Stella's Sephardic Table: Jewish Family Recipes From the Mediterranean Island of Rhodes

Hoberman Collection  2012


Stella Cohen is an heir of the unique Jewish culture and cuisine that thrived on the island of Rhodes from the 1492, when the Jews were expelled from Spain, until the 1940s, when the community was wiped out by the Germans. Cohen’s family was one of the few who escaped, settling in southern Africa, where she was born, and in memory of the community Cohen, a food writer and artist, has collected its recipes in this highly personal book. Cohen laces the history and traditions of the Rhodes community and her family’s history with the Rhodesli recipes and customs that were passed down orally through generations. Illustrated with stunning photographs, including many from Cohen’s family, as well as Cohen’s paintings, the book is both a tribute and a rich collection of recipes.

As with many Jewish cuisines, Rhodes Jewish cooking was influenced by the places where the community had lived —Spain, Turkey, Greece—and regional ingredients. Fried Marinated Fish are cooked on Friday and served for Shabbat lunch; veal appears in many dishes—Leeks and Cannellini Beans Braised with Veal; Veal, Egg, and Herb-filled Potato Croquettes—and the baking section reflects its Mediterranean origins with its varied use of almonds and marzipan, honey, oranges, and apricots. Savory pastries—notably miniature Meat and Rice-filled Pies, topped with sesame seeds—will tempt bakers looking for fresh flavor combinations and challenges. Step-by-step photographic instructions will help with unfamiliar techniques.

Despite its appealing collection of recipes, Stella’s Sephardic Table cannot be truly classified as a cookbook. Its 10 x 12 size and its glorious illustrations rule out heavy kitchen use; its kitchen tips, Ladino sayings accompanying each recipe, and informative back and front matter make it a book for reading and learning about Rhodes as much as a cookbook. For anyone interested in preserving and presenting the vanishing traditions of the once vibrant Jewish Rhodes culture and cuisine, this book is a treasure house. Bibliography, general and recipe indexes, glossary, illustrations, photographs.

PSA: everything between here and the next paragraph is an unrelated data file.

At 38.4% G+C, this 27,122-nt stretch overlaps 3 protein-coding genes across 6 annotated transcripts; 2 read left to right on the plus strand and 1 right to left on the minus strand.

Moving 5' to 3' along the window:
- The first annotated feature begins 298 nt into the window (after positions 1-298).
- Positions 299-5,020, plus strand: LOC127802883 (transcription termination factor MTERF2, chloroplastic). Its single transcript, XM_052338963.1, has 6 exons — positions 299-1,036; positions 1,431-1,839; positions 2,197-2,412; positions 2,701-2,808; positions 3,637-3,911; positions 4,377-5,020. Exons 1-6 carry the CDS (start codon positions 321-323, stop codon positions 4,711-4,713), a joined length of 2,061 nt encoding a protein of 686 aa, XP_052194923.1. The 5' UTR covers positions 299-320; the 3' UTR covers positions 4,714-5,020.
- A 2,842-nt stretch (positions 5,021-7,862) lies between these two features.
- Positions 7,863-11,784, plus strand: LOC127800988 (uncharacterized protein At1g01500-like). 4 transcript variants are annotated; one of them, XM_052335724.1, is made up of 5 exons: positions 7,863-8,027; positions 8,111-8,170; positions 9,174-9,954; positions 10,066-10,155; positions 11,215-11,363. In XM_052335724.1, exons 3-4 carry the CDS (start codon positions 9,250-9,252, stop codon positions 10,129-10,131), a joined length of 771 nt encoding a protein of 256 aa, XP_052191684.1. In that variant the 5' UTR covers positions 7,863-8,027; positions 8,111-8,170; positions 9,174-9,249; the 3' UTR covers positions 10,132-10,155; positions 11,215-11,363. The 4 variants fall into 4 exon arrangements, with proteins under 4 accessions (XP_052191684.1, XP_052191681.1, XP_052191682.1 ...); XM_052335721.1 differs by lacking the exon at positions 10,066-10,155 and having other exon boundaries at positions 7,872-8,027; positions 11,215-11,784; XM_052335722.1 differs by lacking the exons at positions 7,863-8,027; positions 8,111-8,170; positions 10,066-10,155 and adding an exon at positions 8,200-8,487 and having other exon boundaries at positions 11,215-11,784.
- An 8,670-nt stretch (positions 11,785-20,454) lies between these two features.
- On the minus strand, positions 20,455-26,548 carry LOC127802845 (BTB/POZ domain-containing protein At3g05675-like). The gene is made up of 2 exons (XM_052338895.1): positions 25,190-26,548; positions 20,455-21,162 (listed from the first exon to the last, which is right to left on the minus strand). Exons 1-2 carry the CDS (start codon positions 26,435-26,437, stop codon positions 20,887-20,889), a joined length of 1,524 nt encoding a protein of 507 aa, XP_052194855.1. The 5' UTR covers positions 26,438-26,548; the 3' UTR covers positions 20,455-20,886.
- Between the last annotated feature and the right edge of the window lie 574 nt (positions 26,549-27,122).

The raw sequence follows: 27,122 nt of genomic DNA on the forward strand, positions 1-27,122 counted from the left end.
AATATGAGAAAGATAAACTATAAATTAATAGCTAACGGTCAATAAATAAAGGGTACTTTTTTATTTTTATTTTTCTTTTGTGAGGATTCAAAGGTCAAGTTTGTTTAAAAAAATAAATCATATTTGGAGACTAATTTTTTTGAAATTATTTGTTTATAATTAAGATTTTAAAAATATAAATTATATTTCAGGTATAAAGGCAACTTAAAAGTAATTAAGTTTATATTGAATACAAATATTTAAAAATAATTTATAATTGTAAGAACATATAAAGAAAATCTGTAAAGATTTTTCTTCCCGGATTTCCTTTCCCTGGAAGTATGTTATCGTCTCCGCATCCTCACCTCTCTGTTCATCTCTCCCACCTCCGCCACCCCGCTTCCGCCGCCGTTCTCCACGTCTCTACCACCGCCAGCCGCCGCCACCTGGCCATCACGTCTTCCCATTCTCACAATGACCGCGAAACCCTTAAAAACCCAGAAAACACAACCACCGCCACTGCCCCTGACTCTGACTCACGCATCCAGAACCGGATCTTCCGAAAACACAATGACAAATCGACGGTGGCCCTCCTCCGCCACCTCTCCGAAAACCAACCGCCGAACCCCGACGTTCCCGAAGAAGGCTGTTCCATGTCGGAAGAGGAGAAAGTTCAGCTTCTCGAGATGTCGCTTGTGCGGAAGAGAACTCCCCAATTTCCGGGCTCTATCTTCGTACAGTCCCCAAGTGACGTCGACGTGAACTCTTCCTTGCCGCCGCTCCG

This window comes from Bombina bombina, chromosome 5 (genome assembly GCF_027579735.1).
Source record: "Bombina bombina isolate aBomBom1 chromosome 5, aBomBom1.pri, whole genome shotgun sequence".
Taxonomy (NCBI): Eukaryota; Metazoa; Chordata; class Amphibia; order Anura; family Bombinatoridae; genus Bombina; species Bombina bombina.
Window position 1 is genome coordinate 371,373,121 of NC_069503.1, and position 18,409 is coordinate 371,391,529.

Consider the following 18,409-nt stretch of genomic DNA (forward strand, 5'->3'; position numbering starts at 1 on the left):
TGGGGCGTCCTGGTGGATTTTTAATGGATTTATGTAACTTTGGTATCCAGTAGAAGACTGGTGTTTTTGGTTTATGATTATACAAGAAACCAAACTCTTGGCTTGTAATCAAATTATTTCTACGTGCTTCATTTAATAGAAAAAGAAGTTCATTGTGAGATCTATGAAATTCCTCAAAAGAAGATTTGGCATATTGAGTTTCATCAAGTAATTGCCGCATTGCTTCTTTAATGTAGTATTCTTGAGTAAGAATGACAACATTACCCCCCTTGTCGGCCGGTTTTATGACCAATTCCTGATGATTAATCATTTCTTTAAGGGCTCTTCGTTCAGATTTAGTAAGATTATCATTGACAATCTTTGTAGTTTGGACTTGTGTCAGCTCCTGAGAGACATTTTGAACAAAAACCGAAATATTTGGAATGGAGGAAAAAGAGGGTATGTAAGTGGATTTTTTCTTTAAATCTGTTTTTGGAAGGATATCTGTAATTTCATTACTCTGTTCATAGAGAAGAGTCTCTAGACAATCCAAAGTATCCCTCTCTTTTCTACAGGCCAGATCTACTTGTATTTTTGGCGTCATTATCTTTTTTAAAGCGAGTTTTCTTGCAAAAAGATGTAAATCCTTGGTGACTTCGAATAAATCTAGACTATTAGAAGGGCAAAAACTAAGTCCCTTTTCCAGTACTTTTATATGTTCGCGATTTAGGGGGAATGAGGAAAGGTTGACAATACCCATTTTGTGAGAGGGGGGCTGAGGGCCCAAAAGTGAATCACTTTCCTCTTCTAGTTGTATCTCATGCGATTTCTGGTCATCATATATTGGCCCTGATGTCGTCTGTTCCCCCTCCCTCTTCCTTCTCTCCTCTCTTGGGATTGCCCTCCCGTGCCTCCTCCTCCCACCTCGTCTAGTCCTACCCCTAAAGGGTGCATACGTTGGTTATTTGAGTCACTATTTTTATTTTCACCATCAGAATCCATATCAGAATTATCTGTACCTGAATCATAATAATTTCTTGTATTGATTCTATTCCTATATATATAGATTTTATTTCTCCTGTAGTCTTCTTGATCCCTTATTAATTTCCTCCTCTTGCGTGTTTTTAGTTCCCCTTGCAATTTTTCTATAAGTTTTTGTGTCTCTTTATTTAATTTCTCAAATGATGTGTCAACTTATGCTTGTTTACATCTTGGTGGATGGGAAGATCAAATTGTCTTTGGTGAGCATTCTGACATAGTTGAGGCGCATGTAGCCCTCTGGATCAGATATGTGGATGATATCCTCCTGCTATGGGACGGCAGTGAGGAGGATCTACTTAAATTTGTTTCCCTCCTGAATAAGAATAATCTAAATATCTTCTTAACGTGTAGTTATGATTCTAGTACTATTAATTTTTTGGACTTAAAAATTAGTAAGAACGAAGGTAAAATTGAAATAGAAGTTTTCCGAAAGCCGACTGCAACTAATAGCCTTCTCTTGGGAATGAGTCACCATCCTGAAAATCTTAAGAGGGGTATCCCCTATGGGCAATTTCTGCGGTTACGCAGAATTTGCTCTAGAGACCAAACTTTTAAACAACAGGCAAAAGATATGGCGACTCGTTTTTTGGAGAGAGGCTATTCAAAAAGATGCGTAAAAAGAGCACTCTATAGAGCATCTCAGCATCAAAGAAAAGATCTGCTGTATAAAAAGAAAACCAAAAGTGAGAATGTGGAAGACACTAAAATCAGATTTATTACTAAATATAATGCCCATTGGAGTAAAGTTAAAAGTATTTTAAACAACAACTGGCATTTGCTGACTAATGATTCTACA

Recipe: Almond Semolina Cake Soaked in a Honey-Citrus Syrup


For the syrup:

1 cup caster (superfine) sugar
1 cup clear honey
1¼ cups water
1 small cinnamon stick
1 tbsp fresh lemon juice
a 2.5cm (1in) strip of lemon zest

For the cake:

4 eggs, separated
¾ cup caster sugar
½ cup vegetable oil, plus extra for brushing
¾ cup plain (all-purpose) flour
½ cup fine semolina
2 heaped tsp baking powder
170g (6oz) unblanched almonds, finely ground
1 piece of mastic ground with 1 tsp sugar
½ tsp ground cinnamon

For the topping:

30 whole blanched almonds, toasted

You will need:

a rectangular or oval 30 x 22cm (12 x 9in) ovenproof dish that is at least 6.5cml, (2½in) deep

Prepare the syrup: Combine the sugar, honey and water in a small heavy-based pan. Bring to a boil, stirring constantly, until the sugar has dissolved. Add the cinnamon stick, lemon juice and zest. Boil for 5 minutes without stirring. Let cool and discard the cinnamon stick and lemon zest.

PREHEAT the oven to 180ºC (350ºF). Lightly oil the dish and dust with 1 tbsp flour. Place in the fridge.

Make the cake: In the bowl of an electric mixer beat together the egg yolks and sugar on high speed, until pale and thick. Beat in the oil.

IN a medium-sized bowl combine the flour, semolina, baking powder, almonds, mastic and cinnamon.

WHISK the egg whites in a clean bowl until soft peaks form. In two batches, gently fold into the egg and sugar mixture. Then fold in the dry ingredients, scraping down the sides of the bowl, until well incorporated.

POUR the batter into the prepared dish, smoothing it out evenly. Bake in the centre of the oven for 35 minutes or until golden brown and a skewer inserted in the cake comes out clean. Remove the cake from the oven.

REDUCE the oven temperature to 150ºC (300ºF). While the cake is still in the dish, cut deeply into approximately 4cm (1½in) diamond shapes with a sharp knife. Gently spoon the cooled syrup evenly over the entire hot cake. Press a halved toasted almond onto the centre of each diamond shape. Return to the oven for 5 minutes for the syrup to soak in. Serve at room temperature either from the dish or arrange the cut pieces on a cake platter.

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